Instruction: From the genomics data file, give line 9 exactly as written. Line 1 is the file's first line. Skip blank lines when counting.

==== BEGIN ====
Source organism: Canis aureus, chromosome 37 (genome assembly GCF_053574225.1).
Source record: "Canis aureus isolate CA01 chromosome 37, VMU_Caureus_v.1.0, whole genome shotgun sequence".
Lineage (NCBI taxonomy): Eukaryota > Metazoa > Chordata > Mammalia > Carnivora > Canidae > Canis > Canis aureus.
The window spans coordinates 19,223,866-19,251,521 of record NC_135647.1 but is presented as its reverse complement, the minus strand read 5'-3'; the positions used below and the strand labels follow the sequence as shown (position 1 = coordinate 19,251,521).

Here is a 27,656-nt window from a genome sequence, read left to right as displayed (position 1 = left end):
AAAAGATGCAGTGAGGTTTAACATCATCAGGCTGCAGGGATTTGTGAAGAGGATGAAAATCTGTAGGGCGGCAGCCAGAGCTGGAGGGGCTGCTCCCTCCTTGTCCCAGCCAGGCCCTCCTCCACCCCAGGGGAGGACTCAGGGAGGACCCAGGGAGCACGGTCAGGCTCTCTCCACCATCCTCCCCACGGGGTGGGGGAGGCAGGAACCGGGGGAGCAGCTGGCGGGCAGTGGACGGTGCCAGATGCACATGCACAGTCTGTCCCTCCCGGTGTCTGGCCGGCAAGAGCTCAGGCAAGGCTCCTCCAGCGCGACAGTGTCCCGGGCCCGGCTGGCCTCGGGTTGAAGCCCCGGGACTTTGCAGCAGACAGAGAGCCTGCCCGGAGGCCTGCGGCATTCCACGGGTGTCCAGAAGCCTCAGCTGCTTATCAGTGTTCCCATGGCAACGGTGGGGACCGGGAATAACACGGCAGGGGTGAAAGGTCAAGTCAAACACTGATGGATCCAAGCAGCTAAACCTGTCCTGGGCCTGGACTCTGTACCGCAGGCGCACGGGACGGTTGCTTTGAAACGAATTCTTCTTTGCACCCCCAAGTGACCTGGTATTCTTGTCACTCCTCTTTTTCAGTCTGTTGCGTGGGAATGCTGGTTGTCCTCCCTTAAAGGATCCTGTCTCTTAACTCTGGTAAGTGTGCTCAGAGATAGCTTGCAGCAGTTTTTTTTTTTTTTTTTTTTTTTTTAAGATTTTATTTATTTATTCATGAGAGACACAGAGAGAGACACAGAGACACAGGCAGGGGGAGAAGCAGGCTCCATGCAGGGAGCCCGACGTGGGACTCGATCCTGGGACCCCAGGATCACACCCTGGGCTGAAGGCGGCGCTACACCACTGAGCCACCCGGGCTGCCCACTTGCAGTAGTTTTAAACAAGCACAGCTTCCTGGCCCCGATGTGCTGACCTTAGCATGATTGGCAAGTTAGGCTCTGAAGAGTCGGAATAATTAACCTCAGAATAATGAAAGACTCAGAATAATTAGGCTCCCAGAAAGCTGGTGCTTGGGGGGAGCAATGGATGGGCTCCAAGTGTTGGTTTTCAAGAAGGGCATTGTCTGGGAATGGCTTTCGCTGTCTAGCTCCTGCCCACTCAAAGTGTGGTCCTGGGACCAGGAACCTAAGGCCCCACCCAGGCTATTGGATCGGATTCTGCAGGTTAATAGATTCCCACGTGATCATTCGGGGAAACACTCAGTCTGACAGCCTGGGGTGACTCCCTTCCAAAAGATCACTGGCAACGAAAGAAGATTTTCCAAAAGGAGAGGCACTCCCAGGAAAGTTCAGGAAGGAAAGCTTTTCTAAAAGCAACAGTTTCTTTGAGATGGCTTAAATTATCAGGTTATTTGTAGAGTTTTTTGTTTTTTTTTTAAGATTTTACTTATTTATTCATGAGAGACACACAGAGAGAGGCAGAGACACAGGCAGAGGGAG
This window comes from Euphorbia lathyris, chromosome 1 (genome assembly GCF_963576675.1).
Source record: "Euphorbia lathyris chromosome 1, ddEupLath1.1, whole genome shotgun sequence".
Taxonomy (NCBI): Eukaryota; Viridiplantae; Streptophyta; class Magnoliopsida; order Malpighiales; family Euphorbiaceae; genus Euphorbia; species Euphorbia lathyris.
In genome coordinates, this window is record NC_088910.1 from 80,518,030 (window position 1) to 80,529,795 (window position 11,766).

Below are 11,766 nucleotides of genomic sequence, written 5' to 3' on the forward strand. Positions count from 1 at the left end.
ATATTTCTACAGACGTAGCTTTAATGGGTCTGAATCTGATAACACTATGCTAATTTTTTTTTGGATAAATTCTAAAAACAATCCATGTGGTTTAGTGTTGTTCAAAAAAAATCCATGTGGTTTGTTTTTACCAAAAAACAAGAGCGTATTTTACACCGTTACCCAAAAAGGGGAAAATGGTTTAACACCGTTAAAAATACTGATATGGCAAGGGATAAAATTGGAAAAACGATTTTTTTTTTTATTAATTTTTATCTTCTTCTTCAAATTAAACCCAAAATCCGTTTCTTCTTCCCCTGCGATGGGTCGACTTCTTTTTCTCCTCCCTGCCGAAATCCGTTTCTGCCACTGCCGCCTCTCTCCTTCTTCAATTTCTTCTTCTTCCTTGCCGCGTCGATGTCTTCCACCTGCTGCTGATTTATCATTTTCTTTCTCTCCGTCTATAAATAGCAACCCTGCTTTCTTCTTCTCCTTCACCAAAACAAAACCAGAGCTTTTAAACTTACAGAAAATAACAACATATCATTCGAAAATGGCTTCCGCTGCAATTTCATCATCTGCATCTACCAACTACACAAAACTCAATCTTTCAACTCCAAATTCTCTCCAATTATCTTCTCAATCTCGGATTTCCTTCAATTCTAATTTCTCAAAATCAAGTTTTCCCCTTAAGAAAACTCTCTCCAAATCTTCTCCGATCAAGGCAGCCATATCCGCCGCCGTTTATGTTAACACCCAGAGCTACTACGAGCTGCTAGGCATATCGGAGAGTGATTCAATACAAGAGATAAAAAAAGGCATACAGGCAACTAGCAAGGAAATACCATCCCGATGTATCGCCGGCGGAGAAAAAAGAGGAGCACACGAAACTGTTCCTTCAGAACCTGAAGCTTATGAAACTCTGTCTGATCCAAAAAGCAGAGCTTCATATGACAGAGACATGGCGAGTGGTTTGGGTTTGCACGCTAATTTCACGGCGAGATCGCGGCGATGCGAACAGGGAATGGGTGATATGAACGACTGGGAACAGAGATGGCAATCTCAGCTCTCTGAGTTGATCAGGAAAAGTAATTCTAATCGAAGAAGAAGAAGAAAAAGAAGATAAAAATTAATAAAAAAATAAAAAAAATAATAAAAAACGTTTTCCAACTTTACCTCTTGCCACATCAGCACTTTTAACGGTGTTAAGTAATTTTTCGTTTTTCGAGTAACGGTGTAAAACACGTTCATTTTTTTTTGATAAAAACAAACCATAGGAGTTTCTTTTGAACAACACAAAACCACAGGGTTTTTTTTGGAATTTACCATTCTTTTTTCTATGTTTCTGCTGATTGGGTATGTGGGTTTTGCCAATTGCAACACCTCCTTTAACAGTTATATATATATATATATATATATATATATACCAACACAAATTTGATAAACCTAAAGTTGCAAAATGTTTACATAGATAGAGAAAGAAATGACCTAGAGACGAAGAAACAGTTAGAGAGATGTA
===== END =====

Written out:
Taxonomy (NCBI): Eukaryota; Viridiplantae; Streptophyta; class Magnoliopsida; order Malpighiales; family Euphorbiaceae; genus Euphorbia; species Euphorbia lathyris.